How Long Should My Blog Posts Be?

It’s a question I have heard again and again in therapists’ Facebook groups. And the short answer is: it depends.

Hear me out. What I can tell you is that if you would like to rank a particular blog post on Google, it needs to be at least 300 words in length.

The reason for this is that you have to give Google (and its bots) enough information to determine what your post is about.

Anything less than 300 words is considered thin content and is mostly ignored when it comes to the Google machine.

Can My Blog Posts Ever Be Shorter Than 300 Words?


“Now wait a minute!” you might be thinking. “You just said that blog posts should be at least 300 words, and now you’re saying that they can be shorter? Make up your mind!”

I said that when it comes to ranking a particular blog post on Google, the content should not be shorter than 300 words.

That doesn’t mean that you can’t write something shorter than 300 words though.

Why Would I Write a Blog Post Less Than 300 Words?

I’m so glad you asked.

The answer to this is that it could be the most helpful way to answer someone’s question.

Not every question needs to be answered by a mile-long 4000 word blog post.

Sometimes a short answer is just fine. In fact, it’s what Google is looking for.

If you Google ‘what’s the recommended temperature to cook beef?‘ you’ll find that it’s 145 degrees.


Will Google Rank My Shorter Content Though?

Probably not, and that’s okay.

The blog post will still count as a page on your website and can contribute to the ranking of your website overall.

This is especially true when you use a good network of internal links (more on that later).

The truth is that Google is more concerned with providing their customers with the best possible experience.

Every time someone does a search on Google, Google wants them to find an answer quickly.

It’s why more and more searches on Google are “clickless”, meaning Google gave them the answer right in the search results.

(Just Google ‘local weather’ to see an example.)

Okay, So What If I Do Want My Blog Post to Rank on Google?

What I suggest therapists do when they are blogging is start with really good keyword research.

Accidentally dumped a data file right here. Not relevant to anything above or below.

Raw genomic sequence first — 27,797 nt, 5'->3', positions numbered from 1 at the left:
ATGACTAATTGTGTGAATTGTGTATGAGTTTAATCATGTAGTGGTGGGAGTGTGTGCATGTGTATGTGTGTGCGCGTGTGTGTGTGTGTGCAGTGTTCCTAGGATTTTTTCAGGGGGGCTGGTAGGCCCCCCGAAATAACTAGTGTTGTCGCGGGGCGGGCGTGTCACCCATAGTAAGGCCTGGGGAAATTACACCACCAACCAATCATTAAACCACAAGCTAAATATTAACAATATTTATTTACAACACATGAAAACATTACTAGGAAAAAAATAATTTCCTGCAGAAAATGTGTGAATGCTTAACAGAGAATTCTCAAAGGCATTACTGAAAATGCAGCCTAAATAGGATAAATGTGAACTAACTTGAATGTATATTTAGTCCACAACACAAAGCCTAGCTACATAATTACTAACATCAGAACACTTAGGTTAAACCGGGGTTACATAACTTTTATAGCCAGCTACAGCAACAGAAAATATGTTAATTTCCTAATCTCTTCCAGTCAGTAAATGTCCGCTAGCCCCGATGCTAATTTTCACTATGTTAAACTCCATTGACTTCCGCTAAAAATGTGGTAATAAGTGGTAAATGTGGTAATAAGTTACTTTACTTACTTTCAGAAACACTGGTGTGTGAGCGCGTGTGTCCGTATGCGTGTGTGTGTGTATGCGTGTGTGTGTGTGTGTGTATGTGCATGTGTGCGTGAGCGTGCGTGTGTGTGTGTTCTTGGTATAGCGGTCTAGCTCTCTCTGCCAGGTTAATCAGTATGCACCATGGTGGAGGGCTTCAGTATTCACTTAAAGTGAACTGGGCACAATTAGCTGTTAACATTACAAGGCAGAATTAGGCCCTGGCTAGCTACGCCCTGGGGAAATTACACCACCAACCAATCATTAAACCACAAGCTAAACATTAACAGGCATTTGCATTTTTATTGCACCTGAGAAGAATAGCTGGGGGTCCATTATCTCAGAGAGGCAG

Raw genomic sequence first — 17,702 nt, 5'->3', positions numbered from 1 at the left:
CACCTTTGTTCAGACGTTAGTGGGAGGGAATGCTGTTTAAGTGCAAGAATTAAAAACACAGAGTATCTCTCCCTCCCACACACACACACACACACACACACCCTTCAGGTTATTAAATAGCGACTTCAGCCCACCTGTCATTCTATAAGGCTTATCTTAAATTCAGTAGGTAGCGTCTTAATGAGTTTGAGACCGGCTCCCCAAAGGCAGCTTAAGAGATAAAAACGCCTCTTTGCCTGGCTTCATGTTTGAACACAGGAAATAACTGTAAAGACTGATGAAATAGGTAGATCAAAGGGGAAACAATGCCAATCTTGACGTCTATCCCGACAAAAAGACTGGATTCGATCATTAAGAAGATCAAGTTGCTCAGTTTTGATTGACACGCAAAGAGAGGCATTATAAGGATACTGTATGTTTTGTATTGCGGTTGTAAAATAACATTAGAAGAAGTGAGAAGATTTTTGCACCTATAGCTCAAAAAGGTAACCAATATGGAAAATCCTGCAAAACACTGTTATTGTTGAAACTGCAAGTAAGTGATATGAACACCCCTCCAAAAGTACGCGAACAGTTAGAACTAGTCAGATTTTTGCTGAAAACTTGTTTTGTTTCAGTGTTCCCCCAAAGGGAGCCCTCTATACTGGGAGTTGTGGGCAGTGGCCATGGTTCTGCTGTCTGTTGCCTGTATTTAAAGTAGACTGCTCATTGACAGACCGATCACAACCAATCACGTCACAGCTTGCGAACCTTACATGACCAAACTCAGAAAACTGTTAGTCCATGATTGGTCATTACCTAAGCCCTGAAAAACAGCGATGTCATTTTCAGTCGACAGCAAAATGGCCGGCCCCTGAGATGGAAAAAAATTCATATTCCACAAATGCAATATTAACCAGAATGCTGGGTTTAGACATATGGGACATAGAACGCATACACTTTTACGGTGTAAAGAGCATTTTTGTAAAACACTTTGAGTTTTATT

From there, write as long an article as you need to in order to answer the question. That’s it.

If you do a Google search for ‘blog post length’, you’ll see the top result from Buffer says about 1,600 words.

A blog post at Hubspot suggests 2,100-2,400 words is ideal for SEO.

Keep in mind that these are content and marketing engines with hundreds of thousands to well over a million visitors per month.

They are also competing against other marketing companies and thus need to be more competitive.

Your therapist website doesn’t need to compete like they do, so shorter content is fine.

What is the Right Blog Length for My Therapy Blog?

I’d say that around 500 words is enough to do plenty of keyword placement.

The longer the post, the more keywords you can sew into the content naturally.

As I mentioned before, the days of keyword stuffing are over, so writing blogs and making them longer just to put in more keywords is actually going to do more harm than good.

TIP: Longer content also allows you to add images which offer another place for keyword placement.

Focus on Producing Quality Content Relevant to Your Ideal Clients

Don’t worry about the ideal length of your blog post and just write.

High quality content will naturally draw more shares on social media and even backlinks from other websites (both good for SEO).

Write as though your ideal client is the only one who is going to read your blog.

A good mix of long and short content can actually help you rank better on Google.

Some of your posts can be 1,500+ words, but not all of them have to be.

(We refer to these longer posts as pillar content, but I’ll talk about that in another post.)


Don’t worry about the length of your content as much as the quality of your content.

For SEO, longer content can help you rank, but having shorter posts that answer specific questions can also do really well on Google.

Just write.

“But I’m not a good writer…”

I see you, friend, and I’ll be back next week to talk all about that. Stay tuned.

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